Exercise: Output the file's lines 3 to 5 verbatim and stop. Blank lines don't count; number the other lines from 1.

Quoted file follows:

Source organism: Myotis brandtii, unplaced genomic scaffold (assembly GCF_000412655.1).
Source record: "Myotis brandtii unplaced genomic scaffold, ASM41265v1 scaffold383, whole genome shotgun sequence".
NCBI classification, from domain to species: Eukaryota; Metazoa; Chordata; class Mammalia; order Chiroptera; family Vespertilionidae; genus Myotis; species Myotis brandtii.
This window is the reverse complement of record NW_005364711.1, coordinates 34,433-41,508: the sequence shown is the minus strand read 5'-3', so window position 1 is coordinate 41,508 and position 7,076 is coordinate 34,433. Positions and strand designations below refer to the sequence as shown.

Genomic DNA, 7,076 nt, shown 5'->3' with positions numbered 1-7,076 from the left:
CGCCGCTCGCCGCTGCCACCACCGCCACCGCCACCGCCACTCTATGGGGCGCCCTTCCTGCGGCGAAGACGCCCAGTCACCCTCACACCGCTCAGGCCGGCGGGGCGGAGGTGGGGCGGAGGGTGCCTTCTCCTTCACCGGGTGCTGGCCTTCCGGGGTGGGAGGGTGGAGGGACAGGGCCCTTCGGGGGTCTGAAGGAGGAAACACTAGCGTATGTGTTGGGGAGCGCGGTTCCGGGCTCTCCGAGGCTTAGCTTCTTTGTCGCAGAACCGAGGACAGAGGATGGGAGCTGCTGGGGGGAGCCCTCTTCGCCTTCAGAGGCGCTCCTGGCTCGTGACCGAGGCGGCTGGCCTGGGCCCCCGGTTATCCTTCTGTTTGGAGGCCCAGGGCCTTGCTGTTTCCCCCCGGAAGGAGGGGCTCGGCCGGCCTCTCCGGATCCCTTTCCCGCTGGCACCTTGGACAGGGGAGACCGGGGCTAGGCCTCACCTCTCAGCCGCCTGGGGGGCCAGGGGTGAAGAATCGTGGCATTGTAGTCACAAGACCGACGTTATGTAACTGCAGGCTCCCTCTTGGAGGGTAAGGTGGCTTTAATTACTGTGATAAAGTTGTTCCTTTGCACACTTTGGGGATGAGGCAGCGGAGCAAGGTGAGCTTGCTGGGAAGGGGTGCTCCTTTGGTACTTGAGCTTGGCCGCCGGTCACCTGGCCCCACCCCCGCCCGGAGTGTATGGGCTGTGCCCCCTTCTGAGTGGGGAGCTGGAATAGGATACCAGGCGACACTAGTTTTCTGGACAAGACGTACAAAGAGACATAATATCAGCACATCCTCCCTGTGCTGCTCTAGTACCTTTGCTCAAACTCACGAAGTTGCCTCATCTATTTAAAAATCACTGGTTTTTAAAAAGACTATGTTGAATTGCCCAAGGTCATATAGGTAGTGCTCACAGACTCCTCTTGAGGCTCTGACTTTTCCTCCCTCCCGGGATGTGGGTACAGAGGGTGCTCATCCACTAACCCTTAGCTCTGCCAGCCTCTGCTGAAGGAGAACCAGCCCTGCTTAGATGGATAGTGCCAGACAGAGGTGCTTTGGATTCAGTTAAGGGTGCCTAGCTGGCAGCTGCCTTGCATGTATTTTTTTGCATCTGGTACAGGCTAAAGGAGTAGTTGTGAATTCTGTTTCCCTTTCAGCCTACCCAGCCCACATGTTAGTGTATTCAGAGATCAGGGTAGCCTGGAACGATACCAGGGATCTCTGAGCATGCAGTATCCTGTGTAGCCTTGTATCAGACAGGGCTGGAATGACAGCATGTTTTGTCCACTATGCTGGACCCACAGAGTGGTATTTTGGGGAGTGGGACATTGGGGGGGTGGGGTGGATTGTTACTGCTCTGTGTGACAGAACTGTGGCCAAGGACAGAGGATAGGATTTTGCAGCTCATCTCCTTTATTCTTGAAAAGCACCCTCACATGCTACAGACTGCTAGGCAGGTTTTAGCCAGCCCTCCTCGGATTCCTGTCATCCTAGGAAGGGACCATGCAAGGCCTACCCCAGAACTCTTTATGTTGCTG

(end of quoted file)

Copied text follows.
NCBI classification, from domain to species: Eukaryota; Metazoa; Chordata; class Mammalia; order Chiroptera; family Vespertilionidae; genus Myotis; species Myotis brandtii.
This window is the reverse complement of record NW_005364711.1, coordinates 34,433-41,508: the sequence shown is the minus strand read 5'-3', so window position 1 is coordinate 41,508 and position 7,076 is coordinate 34,433. Positions and strand designations below refer to the sequence as shown.

Genomic DNA, 7,076 nt, shown 5'->3' with positions numbered 1-7,076 from the left: